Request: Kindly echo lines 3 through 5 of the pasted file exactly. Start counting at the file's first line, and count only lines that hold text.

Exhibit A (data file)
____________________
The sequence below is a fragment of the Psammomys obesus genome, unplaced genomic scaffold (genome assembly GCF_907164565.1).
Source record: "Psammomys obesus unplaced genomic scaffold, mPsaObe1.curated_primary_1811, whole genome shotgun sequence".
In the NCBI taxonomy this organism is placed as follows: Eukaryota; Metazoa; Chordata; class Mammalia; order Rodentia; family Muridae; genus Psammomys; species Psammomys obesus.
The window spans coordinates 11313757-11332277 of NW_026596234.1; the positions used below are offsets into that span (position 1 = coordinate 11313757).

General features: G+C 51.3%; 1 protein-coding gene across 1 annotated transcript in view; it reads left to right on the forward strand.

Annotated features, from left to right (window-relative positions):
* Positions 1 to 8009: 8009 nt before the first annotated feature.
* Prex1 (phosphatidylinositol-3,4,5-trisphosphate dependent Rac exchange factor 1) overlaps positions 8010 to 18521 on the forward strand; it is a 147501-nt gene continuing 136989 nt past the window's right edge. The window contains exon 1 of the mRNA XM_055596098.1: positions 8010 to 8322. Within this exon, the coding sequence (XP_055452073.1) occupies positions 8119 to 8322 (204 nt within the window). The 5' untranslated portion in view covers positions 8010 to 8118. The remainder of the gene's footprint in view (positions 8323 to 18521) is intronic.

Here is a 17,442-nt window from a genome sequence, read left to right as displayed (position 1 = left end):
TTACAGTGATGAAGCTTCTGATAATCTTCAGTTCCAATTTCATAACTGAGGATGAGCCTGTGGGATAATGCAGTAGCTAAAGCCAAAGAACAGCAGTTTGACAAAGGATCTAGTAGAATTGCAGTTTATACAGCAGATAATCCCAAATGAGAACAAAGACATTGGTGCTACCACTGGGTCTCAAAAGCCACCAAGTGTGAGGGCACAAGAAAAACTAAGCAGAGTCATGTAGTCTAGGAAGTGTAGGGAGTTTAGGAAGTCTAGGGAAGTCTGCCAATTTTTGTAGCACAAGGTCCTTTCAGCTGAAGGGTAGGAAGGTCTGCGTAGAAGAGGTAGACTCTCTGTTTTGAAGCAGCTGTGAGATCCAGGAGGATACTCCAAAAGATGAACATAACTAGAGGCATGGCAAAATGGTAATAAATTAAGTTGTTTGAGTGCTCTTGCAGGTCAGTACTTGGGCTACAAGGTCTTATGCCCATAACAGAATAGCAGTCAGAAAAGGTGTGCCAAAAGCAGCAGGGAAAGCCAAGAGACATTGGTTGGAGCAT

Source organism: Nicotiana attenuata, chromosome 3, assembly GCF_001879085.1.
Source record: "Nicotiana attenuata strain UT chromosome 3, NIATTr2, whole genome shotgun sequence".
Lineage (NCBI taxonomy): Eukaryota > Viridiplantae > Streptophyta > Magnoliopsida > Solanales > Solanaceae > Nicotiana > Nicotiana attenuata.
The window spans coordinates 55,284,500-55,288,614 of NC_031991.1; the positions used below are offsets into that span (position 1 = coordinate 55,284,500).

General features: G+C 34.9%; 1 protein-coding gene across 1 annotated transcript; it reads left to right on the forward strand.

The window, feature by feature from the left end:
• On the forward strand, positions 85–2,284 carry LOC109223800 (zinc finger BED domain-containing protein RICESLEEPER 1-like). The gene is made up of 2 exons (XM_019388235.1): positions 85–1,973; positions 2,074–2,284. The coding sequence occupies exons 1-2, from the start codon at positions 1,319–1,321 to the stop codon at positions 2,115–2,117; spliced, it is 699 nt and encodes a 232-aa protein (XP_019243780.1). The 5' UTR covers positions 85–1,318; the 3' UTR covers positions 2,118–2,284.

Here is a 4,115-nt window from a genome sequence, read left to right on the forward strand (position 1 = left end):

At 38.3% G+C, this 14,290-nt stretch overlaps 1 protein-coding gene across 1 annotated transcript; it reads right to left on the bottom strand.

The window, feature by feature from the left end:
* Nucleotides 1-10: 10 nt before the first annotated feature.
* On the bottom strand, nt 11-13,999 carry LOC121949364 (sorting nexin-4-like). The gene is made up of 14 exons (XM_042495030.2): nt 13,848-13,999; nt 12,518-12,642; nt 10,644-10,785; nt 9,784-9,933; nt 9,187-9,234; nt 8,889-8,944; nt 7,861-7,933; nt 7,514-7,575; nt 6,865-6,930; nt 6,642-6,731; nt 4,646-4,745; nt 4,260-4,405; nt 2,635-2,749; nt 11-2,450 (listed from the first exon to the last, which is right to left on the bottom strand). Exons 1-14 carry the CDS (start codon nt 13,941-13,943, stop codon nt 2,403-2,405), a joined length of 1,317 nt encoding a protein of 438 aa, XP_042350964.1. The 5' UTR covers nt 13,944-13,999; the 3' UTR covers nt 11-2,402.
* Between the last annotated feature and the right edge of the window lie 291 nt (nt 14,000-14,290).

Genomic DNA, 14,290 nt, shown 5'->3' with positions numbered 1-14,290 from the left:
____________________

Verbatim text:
In the NCBI taxonomy this organism is placed as follows: Eukaryota; Metazoa; Chordata; class Mammalia; order Rodentia; family Muridae; genus Psammomys; species Psammomys obesus.
The window spans coordinates 11313757-11332277 of NW_026596234.1; the positions used below are offsets into that span (position 1 = coordinate 11313757).

General features: G+C 51.3%; 1 protein-coding gene across 1 annotated transcript in view; it reads left to right on the forward strand.